It's shrewd of the BBC to bring this one back: TTMB drew up to 23 million viewers an episode, so if even a small proportion of them return this December, it will have scored a ratings triumph. And ratings triumphs are still what Christmas telly is all about. In 2006, thanks to the incredible success of family shows such as Doctor Who, there was an upturn in BBC peak-time viewing on Christmas Day following years of decline due to competition from DVDs, video games and digital channels. In an effort to repeat this trend, its 2007 schedule has an even more comforting and old-fashioned feel.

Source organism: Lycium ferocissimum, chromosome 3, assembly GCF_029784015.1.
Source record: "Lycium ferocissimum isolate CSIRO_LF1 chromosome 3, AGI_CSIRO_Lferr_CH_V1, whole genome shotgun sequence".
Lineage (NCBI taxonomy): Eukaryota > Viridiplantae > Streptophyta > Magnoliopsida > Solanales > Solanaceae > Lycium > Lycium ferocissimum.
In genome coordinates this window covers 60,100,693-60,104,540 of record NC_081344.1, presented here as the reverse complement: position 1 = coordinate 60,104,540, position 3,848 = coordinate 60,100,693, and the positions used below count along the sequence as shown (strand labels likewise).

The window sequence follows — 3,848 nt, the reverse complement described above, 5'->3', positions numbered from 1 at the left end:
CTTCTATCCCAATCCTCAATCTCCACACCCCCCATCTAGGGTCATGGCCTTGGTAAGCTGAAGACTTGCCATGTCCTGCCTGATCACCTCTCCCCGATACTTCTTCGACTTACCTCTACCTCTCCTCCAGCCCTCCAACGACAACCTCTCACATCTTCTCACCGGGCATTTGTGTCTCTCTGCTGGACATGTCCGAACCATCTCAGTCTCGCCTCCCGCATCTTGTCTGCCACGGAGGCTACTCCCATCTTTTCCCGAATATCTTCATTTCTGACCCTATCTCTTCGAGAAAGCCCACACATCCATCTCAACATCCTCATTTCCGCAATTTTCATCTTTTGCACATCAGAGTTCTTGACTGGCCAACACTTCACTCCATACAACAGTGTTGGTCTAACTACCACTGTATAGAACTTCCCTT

TTMB and Doctor Who (25 December, 6.50pm, BBC1) aside, highlights include a new adaptation of Oliver Twist (starts 18 December, 8pm, BBC1), starring Tom Hardy as Bill Sikes, in half-hour episodes - a form that worked so brilliantly for Bleak House; Noel Streatfeild's blissful Ballet Shoes (26 December, 8.30pm, BBC1), for children and nostalgic adults; and a Strictly Come Dancing special (25 December, 8.30pm, BBC1) that will be bolstered by a BBC4 dance season which will include Dance Britannia (starts 27 December, 9pm), a history of popular dance, and the films (hurrah!) of Fred Astaire and Ginger Rogers.

I will also be watching the Arena special (24 December, 8pm, BBC2) about Ken Dodd, that most critically neglected of British comedians, and Dave Cameron's Incredible Journey (20 December, 7pm, BBC2), in which the Conservative leader receives the Michael Cockerell treatment.